When Jen asked me to write a blog post about my son Sifiso, my immediate reaction was…YES! Absolutely. I love to write and I love what she is doing. Not to mention that she and her partner are fantastic cooks. So I was scared they’d stop inviting us over for a meal if I said no. Plus she lives around the corner so she could find me pretty easily. But when it came down to actually writing this post, I must say that I’ve really struggled. And I’ve been trying to figure out why. The fact is that it’s really hard to go back to those days in June and July this year. It’s not like it didn’t affect me because the effect was pretty profound. And I’m definitely not trying to pretend it never happened. It’s just unbelievably hard. Even now, several months down the line. It was the longest and hardest couple of weeks that we’ve ever had to face as a family, the worst form of helplessness that you can imagine…seeing your child get sick, not being sure why, trying not to imagine the worst but preparing yourself for the worst all at the same time. Mostly though, I can’t get my head around how the doctors at Charlotte Maxeke’s paediatric oncology ward get up every day and do what they do. How they fight for each child who walks through that door. Because that’s what it felt like.
But I’m getting ahead of the story. Sifiso (or Fifi as we call him) is four years old and around about April this year, he started getting sick. Nothing too unusual at first. The seasons were changing. The kids at school were passing around the usual wonderful cocktail of bugs. What was unusual for Fifi was that he would get better – and then get sick again after a few weeks. He started to vomit blood and his platelets were checked. Low – we were told. But probably a virus. Check them again when he’s better. And whatever you do, don’t google ‘low platelets’. Maybe we should have listened. Because when you suddenly have to confront that your child might have cancer, it’s impossible to think about anything else. Everything changes. Just like that. He never got better for long enough to check the platelets on a healthy version of himself. The healthier version of Fifi, by the way is busy…very busy…happy to be part of the crowd. Great at getting other people to do his bidding. Loves music and dancing and making up silly games. Laughs until he makes himself fart. Then laughs even more. Looks like…well think Lenny Kravitz aged four. Same magnificent afro less the nose ring and tattoos. This Fifi was too tired to walk outside, let alone play when he got there.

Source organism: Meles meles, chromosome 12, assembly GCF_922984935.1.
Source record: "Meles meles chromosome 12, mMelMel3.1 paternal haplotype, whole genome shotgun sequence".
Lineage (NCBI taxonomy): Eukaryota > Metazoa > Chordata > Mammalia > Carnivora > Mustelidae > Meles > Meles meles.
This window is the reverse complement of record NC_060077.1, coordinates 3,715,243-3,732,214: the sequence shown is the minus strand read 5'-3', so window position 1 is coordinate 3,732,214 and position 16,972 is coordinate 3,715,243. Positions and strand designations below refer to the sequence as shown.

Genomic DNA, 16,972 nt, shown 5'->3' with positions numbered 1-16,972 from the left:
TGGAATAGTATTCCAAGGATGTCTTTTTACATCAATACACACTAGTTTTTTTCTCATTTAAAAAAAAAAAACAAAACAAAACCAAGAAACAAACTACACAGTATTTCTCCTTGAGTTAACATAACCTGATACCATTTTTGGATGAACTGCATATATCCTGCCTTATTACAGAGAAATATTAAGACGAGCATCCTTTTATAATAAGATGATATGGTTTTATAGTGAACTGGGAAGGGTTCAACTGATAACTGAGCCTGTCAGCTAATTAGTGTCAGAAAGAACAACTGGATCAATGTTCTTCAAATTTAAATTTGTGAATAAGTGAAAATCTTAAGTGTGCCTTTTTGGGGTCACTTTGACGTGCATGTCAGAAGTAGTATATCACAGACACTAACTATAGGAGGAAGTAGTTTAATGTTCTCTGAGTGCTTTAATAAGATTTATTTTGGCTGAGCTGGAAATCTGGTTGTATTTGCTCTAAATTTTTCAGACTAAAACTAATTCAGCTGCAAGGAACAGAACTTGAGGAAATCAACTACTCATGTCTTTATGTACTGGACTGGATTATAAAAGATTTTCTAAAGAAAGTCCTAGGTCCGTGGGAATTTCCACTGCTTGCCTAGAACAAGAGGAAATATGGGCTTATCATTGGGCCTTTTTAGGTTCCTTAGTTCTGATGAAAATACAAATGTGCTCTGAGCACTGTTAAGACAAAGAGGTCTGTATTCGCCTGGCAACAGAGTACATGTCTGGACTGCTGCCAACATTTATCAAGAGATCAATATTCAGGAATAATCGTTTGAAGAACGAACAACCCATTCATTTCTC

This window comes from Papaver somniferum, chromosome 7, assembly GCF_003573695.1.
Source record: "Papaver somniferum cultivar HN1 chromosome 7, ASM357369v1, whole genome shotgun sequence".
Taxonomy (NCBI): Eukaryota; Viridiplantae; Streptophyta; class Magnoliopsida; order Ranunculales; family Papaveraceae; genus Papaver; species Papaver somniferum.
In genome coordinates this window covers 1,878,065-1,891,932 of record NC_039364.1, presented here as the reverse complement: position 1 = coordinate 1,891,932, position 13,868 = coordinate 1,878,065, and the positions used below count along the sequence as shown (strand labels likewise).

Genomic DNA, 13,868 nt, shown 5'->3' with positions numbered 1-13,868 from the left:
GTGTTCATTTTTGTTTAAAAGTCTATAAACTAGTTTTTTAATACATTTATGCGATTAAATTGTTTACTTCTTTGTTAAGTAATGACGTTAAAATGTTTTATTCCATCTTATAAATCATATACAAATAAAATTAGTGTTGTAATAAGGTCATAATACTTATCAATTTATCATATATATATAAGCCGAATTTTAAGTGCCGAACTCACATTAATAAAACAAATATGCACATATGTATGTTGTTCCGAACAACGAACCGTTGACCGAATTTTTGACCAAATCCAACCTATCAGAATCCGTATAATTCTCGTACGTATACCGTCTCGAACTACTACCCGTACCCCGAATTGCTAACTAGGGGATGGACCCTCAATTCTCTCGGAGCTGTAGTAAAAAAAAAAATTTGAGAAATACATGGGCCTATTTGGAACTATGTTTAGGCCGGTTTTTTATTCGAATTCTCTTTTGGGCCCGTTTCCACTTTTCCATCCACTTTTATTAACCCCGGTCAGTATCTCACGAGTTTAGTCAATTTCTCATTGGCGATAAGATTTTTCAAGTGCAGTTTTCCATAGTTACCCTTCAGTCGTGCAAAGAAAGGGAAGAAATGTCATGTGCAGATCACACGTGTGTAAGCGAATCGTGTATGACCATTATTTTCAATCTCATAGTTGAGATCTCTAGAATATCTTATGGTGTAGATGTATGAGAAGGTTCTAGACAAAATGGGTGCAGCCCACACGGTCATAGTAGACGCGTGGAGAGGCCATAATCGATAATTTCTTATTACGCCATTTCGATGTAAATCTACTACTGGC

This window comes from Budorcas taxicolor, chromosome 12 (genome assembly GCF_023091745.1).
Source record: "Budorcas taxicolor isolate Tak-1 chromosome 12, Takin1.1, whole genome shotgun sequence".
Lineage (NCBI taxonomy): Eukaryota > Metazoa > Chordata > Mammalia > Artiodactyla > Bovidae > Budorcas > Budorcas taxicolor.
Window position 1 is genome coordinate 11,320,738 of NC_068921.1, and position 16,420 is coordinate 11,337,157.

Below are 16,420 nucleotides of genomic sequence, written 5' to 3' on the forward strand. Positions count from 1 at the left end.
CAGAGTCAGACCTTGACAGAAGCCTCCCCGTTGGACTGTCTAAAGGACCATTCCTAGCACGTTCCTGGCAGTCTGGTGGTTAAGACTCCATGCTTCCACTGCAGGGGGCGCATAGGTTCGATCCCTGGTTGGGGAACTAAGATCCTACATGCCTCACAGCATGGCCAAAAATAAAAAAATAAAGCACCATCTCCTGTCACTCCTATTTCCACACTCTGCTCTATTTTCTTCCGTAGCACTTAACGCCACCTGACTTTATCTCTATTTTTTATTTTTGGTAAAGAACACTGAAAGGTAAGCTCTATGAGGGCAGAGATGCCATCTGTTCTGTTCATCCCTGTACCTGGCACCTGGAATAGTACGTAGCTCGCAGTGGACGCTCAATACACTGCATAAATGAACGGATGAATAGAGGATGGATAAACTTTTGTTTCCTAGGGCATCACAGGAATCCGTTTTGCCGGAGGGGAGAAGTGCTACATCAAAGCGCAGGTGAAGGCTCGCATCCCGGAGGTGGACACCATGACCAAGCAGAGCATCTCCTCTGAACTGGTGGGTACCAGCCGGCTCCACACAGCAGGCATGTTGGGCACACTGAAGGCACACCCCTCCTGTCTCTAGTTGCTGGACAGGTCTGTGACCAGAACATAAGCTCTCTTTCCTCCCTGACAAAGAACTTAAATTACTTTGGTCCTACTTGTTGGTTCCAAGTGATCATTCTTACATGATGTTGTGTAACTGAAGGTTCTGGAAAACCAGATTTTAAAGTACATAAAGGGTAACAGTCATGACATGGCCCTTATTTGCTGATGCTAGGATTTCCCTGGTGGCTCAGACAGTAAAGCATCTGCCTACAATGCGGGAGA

By the beginning of July, he was so sick that we were advised to take him into the paedriatric oncology ward. On Friday morning, 6th July, we set out for Charlotte Maxeke hospital. He kept asking us where we were going. Because both his father and I work, it’s unusual for us both to be at home with him on a weekday. So he knew something was up. Poor kid probably thought we were going on holiday. I don’t remember every detail of that day. I remember that it was a very grey winter’s day. Not the usual sunny but cold Johannesburg winter’s day. It felt like someone had somehow airbrushed the colour from the sky. I kept thinking to myself that today is no big deal for most people. Just another day. Going about their business. But it was our big deal. I remember a lot of the faces, of the children and their parents in the ward with Sifiso. How long had they been there? How long would they need to stay in the hospital? How far did they need to travel to get there? If they were from out of town, where were the parents staying while their children received treatment? Were they able to get time off work if they were working?
Sifiso ended up having a bone marrow aspiration, an extraction of the marrow from his hip, that day. We were with him while he was put to sleep. We were there when he woke up. In between we waited and prayed. You try not to let your head run ahead of you. You try not to let your heart run the show. Doesn’t really work though. Sifiso’s story has a happy ending. He was diagnosed with Idiopathic Thrombocytopenic Purpura (ITP) – a blood disorder which, in his case was acute and eventually resolved itself.
We hear about poverty and inequality in our country all of the time. Many of us try to do our bit but it’s still out there somewhere. A comfortable distance away. Far enough for us to drive by and go about our business without rubbing up against it all of the time. Healthcare somehow shines a glaring spotlight on just how cruel the gaps in our society are. Where you live and what you earn pretty much determines what kind of health care your children can access. In extreme cases, like cancer, it can determine whether or not your child survives. Only 17 out of every 100 South Africans are covered by medical aid and private care . That leaves about 45 million South Africans reliant on an overwhelmed public health system when their children get sick. There are some rare exceptions where it feels like something special is happening. Where your medical aid card doesn’t need to be waved around before the hospital doors swing open. Charlotte Maxeke’s paediatric oncology unit is definitely one of those exceptions. We didn’t know how our day there would end when we arrived. Whether we would have to remain at the hospital with Fifi or whether we could bring him home. What it felt like from the very beginning was that we had a team of the most dedicated professionals in his corner. That’s how it should be. We got to come home with our son. Many others sadly don’t. What they do have, however, is a real fighting chance. The best out there. That’s something to be celebrated. That’s why we’re supporting CARE every chance that we can get. Even it’s from a comfortable distance.